More battles ahead if Patricia De Lille wins this one
If mayor retains DA membership, internal inquiry will resume
Patricia de Lille is bracing herself for a DA disciplinary process and more court battles even if she wins her fight to retain her party membership and the Cape Town mayoral chain.
Maladministration and nepotism charges against her became moot when the party fired her last month. But this week, DA federal council deputy chairwoman Natasha Mazzone told the Sunday Times the disciplinary process - which was itself mired in litigation - will resume if De Lille's court application succeeds.
De Lille said she would welcome the opportunity to clear her name. "If the DA is prepared to agree to an open hearing before an independent person [a retired judge, for example] ... the matter can be concluded within a month," she told the Sunday Times.
"My name has been smeared in public with untested allegations and it must be cleared in public. But the party is not prepared to agree to this basic demand."
De Lille said she also expected the DA to open up new fronts in its war to unseat her. "The party is running concurrent processes against me in order to weaken me financially. To this end, further, separate processes are likely to be initiated against me either by the [City of Cape Town] speaker or the party," she said.De Lille was embroiled in a two-day battle with the DA in the High Court in Cape Town this week. She is challenging the "cessation clause" invoked by the party to terminate her membership.
In her fight with the DA and its Cape Town caucus, De Lille has faced a raft of accusations and made several visits to the high court. And she may soon be there again to challenge the outcome of a new probe into claims that she tried to bury a report on corruption allegations.
Law firm Bowman Gilfillan is investigating claims by former municipal manager Achmat Ebrahim that De Lille instructed him not to tell the council about suspected tender irregularities involving suspended transport commissioner Melissa Whitehead.
In January, the mayor dismissed an initial Bowman Gilfillan report as defamatory. She said it contained "highly prejudicial 'findings', 'conclusions' and 'recommendations'". She said the law firm refused to amend the report and she would seek legal advice.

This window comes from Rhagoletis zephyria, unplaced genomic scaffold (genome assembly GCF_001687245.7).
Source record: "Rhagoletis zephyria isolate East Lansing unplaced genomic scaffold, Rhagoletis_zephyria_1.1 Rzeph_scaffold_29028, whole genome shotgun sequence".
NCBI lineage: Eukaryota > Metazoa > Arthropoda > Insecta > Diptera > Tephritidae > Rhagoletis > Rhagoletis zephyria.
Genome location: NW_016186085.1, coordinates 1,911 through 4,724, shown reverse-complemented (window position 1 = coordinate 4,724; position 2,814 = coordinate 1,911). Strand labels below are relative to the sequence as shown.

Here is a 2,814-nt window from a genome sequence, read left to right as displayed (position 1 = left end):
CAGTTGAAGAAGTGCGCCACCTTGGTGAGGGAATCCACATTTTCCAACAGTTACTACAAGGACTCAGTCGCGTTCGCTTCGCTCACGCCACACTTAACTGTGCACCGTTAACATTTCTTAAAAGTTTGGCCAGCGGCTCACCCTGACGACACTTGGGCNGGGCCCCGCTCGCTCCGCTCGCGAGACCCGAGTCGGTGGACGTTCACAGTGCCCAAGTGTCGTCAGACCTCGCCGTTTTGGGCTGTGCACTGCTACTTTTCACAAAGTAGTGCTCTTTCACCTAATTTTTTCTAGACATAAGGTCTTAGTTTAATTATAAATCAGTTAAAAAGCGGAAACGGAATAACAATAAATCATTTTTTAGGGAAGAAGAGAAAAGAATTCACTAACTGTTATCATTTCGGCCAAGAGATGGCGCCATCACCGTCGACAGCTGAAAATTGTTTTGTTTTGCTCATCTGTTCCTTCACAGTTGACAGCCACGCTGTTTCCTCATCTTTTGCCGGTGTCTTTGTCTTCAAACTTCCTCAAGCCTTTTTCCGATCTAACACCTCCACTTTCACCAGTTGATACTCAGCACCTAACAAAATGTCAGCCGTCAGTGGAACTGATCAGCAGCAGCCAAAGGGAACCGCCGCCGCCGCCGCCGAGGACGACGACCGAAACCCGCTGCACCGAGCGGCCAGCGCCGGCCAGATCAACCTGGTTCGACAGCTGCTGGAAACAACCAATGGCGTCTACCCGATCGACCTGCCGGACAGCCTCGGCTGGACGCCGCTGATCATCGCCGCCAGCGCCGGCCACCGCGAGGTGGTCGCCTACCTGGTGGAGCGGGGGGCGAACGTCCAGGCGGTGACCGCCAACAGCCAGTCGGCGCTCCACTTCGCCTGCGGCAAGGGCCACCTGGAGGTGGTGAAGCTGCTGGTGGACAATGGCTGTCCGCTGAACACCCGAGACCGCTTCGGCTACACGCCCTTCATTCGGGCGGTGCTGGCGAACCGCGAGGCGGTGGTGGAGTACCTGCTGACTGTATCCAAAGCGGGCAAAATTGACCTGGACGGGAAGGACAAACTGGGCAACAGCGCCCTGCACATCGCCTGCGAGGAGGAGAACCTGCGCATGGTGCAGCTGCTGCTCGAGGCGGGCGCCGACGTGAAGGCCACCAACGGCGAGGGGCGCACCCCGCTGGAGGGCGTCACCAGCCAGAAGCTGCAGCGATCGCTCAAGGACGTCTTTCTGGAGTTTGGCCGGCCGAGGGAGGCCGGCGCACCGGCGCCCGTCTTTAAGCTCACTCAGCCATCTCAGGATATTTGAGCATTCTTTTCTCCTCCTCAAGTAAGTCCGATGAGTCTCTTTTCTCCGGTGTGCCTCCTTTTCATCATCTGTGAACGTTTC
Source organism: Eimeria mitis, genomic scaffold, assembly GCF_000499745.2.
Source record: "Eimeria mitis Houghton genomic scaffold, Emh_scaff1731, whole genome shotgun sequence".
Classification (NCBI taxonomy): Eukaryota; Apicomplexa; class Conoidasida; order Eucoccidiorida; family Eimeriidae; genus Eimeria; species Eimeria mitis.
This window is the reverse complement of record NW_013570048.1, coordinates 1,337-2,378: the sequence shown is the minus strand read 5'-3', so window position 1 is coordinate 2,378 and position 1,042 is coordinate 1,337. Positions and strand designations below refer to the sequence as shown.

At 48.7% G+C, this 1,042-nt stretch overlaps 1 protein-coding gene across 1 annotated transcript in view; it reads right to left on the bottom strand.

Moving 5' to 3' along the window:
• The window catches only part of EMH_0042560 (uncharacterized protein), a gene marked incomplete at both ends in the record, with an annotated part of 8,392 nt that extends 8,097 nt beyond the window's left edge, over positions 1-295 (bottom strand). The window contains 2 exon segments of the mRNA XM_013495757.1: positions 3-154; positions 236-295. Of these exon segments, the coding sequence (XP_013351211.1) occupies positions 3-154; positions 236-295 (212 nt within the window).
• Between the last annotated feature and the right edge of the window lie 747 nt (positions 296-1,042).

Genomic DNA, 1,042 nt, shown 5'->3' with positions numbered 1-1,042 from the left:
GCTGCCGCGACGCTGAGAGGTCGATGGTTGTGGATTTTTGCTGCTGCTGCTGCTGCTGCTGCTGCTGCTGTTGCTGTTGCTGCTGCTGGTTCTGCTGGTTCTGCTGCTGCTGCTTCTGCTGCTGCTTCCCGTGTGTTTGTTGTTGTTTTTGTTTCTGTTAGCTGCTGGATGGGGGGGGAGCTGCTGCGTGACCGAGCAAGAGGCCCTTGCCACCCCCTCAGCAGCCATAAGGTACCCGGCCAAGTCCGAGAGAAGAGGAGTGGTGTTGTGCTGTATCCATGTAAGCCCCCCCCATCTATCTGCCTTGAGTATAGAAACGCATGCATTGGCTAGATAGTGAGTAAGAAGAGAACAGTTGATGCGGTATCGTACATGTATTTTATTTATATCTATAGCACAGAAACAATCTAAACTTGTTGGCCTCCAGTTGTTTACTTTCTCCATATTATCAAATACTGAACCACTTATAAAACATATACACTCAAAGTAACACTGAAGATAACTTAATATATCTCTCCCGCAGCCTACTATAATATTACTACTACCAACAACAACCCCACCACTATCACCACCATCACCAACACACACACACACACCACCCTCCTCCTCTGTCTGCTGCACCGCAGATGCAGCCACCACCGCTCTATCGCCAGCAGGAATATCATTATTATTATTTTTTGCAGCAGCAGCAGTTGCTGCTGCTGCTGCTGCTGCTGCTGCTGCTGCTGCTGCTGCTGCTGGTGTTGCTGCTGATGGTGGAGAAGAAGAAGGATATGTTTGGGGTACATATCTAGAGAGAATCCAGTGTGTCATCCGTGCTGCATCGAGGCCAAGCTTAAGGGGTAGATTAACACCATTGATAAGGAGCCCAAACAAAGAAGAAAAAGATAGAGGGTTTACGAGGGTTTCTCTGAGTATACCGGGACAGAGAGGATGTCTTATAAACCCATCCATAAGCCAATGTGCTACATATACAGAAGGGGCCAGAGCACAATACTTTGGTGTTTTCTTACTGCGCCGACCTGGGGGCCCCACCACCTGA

According to deputy mayor Ian Neilson, the second report is due in a week. But De Lille said while she and her lawyers had met the investigators, they had not yet made final submissions.Neilson said the investigation was looking into Ebrahim's claim that De Lille stopped him reporting allegations about Whitehead to the council. "And there were some issues around the contract for electric buses."
De Lille said the council was spending hundreds of thousands of rands on an investigation even though there was "no corruption; no extra amount was paid; no prejudice to anyone. A contract was amended, by mutual consent."
Ebrahim, a city official with more than 40 years' experience, resigned in January after he and Whitehead were asked to submit reasons why they should not be suspended. Whitehead is facing disciplinary action.
Craig Kesson, a director in De Lille's office, alleged in an affidavit to the council in November that the mayor had asked a top manager in her office to bury a report on allegations that R43-million in MyCiTi bus fares had been "misappropriated". Kesson also criticised Whitehead for her role on the original evaluation committee for the Foreshore Freeway Precinct, and said there were irregularities around payments for bus chassis. At the time, De Lille said she would seek legal advice about Kesson's allegations.
City manager Lungelo Mbandazayo said this week it was difficult to estimate how long Whitehead's disciplinary inquiry would take.
"The city will be communicating the outcome of the proceedings once it has been concluded," he said.
The DA laid criminal charges against De Lille earlier this year after businessman Anthony Faul claimed she had solicited a R5-million bribe from him.
Hawks spokesman Captain Philani Nkwalashe said the investigation into Faul's complaint was almost complete.
De Lille, who denied Faul's claims in February, said they had marked a low point in her relationship with the DA.
"Party officials laid this charge based on ridiculous allegations about events that occurred 5½ years ago ... then rushed off to the media so as to ensure maximum damage to my reputation," she said.
The mayor said she complained to the DA two weeks ago about deputy chief whip Mike Waters, who she claims was involved in spreading a faked auditor-general report that defamed her. "Needless to say, there has been no response. "